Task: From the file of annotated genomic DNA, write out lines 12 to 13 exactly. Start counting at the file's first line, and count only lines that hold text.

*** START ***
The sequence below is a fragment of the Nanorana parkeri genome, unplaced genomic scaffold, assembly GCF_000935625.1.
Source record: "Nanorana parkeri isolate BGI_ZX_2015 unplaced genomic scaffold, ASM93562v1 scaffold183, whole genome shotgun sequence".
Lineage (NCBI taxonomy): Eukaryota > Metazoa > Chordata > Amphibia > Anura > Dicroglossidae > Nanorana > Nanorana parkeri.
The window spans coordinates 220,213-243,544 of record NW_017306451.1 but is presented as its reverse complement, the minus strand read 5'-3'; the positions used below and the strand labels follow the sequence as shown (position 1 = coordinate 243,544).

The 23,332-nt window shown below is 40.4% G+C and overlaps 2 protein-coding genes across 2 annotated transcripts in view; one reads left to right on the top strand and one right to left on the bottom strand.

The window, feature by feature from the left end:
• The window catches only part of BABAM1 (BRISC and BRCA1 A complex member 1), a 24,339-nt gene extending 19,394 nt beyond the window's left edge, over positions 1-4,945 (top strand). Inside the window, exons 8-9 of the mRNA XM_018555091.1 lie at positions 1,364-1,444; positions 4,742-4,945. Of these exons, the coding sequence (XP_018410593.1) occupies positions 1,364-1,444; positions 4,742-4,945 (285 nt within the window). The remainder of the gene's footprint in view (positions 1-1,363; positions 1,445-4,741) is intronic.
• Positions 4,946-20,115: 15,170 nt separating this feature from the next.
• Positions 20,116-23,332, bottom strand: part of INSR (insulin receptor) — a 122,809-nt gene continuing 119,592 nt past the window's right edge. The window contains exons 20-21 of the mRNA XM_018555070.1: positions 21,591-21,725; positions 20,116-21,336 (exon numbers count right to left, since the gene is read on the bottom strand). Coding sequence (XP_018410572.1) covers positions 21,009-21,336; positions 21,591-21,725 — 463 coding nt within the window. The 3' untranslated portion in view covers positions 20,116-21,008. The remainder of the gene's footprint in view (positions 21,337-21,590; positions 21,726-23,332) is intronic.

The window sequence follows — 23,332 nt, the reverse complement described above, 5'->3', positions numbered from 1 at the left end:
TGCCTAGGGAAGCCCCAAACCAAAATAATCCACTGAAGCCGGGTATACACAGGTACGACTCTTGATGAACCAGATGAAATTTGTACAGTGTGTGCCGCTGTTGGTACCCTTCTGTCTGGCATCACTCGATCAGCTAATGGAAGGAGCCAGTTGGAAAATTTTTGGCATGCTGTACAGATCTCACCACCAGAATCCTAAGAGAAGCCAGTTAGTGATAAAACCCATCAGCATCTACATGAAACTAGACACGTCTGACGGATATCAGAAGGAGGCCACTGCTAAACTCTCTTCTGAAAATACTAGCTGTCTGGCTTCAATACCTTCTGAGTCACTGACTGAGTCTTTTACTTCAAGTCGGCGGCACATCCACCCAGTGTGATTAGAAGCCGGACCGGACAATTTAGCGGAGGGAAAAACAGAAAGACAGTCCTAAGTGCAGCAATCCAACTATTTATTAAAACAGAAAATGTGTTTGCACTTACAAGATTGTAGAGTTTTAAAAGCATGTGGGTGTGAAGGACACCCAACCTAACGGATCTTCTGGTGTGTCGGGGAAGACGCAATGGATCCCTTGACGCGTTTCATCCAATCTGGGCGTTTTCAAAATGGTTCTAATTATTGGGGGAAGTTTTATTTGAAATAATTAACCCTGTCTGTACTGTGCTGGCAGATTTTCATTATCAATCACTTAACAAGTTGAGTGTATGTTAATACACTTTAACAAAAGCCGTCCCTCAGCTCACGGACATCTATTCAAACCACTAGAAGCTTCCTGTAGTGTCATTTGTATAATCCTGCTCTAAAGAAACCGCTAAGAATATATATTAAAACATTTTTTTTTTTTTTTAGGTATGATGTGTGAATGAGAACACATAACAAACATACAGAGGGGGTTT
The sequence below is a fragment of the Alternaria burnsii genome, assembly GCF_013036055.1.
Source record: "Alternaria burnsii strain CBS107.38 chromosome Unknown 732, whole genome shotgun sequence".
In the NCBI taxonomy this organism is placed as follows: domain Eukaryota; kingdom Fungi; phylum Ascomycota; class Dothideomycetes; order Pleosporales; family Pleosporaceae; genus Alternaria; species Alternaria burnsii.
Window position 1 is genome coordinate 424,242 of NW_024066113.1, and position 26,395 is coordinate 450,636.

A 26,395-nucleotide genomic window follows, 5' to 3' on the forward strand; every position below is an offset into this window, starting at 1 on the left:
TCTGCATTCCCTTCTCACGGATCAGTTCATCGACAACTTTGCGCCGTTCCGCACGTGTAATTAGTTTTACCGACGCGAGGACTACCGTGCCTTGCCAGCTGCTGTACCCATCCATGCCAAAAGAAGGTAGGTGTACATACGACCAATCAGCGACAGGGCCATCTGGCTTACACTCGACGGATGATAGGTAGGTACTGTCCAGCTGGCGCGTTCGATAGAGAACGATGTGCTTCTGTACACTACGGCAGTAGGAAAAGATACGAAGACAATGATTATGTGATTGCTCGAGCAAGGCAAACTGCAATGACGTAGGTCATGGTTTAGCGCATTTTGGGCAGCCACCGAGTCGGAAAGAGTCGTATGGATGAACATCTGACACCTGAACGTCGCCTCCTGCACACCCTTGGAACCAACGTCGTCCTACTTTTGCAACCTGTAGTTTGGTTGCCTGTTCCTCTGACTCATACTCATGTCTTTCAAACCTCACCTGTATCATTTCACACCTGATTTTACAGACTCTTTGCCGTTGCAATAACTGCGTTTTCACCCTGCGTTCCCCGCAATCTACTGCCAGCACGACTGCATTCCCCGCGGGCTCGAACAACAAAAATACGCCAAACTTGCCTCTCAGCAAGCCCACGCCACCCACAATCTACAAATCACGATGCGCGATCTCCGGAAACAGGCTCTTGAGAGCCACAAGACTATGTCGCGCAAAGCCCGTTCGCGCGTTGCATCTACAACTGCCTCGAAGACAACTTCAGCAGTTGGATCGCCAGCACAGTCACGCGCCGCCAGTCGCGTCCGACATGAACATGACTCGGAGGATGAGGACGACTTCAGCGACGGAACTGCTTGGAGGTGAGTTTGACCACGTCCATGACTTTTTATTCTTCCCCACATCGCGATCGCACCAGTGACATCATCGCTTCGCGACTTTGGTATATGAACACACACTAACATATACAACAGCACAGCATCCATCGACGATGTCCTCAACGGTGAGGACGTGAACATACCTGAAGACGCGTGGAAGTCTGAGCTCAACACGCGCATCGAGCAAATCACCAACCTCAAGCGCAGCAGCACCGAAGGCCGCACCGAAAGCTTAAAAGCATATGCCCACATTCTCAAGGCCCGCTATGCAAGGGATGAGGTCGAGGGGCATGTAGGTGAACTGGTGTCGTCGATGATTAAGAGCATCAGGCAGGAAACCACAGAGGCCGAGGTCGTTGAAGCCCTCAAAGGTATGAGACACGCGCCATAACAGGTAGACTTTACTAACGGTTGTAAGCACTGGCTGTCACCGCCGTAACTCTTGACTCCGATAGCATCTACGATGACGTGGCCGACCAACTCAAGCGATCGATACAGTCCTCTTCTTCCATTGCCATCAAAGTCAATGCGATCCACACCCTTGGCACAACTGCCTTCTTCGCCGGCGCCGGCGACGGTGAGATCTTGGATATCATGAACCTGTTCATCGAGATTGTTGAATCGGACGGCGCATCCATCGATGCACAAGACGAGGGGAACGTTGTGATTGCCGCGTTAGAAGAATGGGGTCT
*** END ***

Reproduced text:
The sequence below is a fragment of the Alternaria burnsii genome, assembly GCF_013036055.1.
Source record: "Alternaria burnsii strain CBS107.38 chromosome Unknown 732, whole genome shotgun sequence".